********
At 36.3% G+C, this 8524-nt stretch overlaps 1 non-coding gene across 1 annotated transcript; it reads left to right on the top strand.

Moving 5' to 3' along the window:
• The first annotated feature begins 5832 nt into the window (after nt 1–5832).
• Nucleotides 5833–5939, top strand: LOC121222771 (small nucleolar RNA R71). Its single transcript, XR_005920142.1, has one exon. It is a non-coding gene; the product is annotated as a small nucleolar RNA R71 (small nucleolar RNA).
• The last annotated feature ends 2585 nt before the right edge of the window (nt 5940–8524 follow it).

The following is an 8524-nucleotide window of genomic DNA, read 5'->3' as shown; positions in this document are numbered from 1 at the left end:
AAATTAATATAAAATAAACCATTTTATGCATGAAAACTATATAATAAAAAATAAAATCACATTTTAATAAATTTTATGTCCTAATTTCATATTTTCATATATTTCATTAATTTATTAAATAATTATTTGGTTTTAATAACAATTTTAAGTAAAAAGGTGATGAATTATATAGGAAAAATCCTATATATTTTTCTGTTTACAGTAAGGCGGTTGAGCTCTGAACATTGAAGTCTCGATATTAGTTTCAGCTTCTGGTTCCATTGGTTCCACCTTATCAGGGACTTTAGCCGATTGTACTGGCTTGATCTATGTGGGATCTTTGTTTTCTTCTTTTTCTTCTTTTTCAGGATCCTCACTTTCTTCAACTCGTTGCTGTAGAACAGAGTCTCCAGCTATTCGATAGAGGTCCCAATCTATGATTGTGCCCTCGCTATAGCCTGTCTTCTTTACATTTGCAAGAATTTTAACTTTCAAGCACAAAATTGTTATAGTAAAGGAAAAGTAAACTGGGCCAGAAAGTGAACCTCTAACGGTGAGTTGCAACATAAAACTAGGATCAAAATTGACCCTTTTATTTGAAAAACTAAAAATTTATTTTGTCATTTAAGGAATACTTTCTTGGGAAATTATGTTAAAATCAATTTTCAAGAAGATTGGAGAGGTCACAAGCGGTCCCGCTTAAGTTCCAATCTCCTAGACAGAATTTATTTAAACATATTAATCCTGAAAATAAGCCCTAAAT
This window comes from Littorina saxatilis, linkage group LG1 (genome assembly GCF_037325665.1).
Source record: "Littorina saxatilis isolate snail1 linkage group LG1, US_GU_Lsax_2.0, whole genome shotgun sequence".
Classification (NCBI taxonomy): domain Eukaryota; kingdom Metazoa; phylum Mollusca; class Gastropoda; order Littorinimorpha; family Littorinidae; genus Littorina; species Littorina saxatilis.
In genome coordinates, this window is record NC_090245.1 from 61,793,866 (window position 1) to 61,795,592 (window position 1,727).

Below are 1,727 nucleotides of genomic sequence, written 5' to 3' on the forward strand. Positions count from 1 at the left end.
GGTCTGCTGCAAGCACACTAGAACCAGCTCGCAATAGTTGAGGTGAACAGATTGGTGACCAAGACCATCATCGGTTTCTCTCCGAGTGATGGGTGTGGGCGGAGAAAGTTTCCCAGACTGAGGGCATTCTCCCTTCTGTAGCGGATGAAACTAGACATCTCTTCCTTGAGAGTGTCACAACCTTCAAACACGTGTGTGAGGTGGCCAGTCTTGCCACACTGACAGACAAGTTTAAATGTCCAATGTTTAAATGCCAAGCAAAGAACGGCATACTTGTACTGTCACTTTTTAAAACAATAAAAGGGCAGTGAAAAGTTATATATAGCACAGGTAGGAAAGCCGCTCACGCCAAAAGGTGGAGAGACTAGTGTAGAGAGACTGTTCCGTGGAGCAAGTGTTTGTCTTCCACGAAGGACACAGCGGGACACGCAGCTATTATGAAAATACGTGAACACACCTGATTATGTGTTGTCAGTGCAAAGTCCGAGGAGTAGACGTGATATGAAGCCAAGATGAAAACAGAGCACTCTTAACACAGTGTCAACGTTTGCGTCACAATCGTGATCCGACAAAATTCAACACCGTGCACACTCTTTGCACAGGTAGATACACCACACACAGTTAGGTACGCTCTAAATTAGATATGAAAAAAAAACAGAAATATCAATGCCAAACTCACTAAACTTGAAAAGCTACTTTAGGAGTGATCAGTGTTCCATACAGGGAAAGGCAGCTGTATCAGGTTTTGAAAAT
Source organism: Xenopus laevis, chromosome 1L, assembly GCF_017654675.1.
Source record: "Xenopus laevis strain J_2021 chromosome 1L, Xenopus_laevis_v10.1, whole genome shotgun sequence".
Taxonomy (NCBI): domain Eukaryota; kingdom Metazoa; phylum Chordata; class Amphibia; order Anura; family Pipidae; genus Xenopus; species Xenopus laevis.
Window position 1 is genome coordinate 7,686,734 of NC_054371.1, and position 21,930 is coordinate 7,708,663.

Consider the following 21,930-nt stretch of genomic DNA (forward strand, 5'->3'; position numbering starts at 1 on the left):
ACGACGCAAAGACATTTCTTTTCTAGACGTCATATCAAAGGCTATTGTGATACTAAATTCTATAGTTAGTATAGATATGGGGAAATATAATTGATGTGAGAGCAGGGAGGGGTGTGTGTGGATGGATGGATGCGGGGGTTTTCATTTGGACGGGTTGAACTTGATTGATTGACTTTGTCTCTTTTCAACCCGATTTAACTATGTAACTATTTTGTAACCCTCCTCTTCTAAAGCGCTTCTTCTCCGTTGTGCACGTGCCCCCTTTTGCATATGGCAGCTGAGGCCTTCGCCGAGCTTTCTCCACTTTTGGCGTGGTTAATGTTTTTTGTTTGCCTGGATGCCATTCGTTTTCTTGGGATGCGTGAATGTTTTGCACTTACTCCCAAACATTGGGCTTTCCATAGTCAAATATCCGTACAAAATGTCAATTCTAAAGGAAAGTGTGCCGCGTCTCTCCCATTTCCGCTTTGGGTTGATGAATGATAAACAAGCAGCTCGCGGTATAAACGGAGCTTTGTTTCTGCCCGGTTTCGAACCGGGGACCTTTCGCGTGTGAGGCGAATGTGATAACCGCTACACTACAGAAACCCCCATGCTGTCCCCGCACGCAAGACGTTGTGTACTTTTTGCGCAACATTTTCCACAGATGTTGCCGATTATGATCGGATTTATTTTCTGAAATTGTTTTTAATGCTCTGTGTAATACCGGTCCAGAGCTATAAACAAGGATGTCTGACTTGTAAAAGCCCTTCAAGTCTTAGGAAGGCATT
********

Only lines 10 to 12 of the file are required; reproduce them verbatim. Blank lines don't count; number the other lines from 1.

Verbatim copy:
Classification (NCBI taxonomy): domain Eukaryota; kingdom Metazoa; phylum Mollusca; class Gastropoda; order Littorinimorpha; family Littorinidae; genus Littorina; species Littorina saxatilis.
In genome coordinates, this window is record NC_090245.1 from 61,793,866 (window position 1) to 61,795,592 (window position 1,727).

Below are 1,727 nucleotides of genomic sequence, written 5' to 3' on the forward strand. Positions count from 1 at the left end.